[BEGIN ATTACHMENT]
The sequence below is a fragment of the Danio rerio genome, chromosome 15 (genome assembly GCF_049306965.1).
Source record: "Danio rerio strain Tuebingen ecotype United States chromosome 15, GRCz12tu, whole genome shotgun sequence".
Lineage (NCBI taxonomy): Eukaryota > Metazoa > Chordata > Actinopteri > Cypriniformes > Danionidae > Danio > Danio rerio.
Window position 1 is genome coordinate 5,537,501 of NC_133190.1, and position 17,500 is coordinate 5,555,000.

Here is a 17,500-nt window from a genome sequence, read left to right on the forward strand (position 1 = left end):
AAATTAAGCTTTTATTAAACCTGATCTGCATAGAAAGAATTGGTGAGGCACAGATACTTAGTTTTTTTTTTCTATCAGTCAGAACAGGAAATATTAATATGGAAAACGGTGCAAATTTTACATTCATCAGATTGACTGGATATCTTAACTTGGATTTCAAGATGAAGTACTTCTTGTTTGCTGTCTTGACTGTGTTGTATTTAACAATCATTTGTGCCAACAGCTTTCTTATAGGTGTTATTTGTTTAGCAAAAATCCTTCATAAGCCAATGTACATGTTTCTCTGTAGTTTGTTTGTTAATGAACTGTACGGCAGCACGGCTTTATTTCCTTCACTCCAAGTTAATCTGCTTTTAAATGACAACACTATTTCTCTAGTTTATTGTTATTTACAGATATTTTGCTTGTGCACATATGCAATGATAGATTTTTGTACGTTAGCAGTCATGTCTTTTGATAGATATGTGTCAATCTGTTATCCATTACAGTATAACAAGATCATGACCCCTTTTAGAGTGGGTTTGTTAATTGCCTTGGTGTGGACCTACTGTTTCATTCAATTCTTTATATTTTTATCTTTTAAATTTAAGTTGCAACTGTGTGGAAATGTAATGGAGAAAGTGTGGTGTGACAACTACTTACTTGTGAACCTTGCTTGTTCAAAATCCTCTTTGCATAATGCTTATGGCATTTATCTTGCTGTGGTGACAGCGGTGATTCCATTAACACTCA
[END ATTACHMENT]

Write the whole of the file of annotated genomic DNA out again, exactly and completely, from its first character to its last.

The sequence below is a fragment of the Danio rerio genome, chromosome 15 (genome assembly GCF_049306965.1).
Source record: "Danio rerio strain Tuebingen ecotype United States chromosome 15, GRCz12tu, whole genome shotgun sequence".
Lineage (NCBI taxonomy): Eukaryota > Metazoa > Chordata > Actinopteri > Cypriniformes > Danionidae > Danio > Danio rerio.
Window position 1 is genome coordinate 5,537,501 of NC_133190.1, and position 17,500 is coordinate 5,555,000.

Here is a 17,500-nt window from a genome sequence, read left to right on the forward strand (position 1 = left end):
AAATTAAGCTTTTATTAAACCTGATCTGCATAGAAAGAATTGGTGAGGCACAGATACTTAGTTTTTTTTTTCTATCAGTCAGAACAGGAAATATTAATATGGAAAACGGTGCAAATTTTACATTCATCAGATTGACTGGATATCTTAACTTGGATTTCAAGATGAAGTACTTCTTGTTTGCTGTCTTGACTGTGTTGTATTTAACAATCATTTGTGCCAACAGCTTTCTTATAGGTGTTATTTGTTTAGCAAAAATCCTTCATAAGCCAATGTACATGTTTCTCTGTAGTTTGTTTGTTAATGAACTGTACGGCAGCACGGCTTTATTTCCTTCACTCCAAGTTAATCTGCTTTTAAATGACAACACTATTTCTCTAGTTTATTGTTATTTACAGATATTTTGCTTGTGCACATATGCAATGATAGATTTTTGTACGTTAGCAGTCATGTCTTTTGATAGATATGTGTCAATCTGTTATCCATTACAGTATAACAAGATCATGACCCCTTTTAGAGTGGGTTTGTTAATTGCCTTGGTGTGGACCTACTGTTTCATTCAATTCTTTATATTTTTATCTTTTAAATTTAAGTTGCAACTGTGTGGAAATGTAATGGAGAAAGTGTGGTGTGACAACTACTTACTTGTGAACCTTGCTTGTTCAAAATCCTCTTTGCATAATGCTTATGGCATTTATCTTGCTGTGGTGACAGCGGTGATTCCATTAACACTCA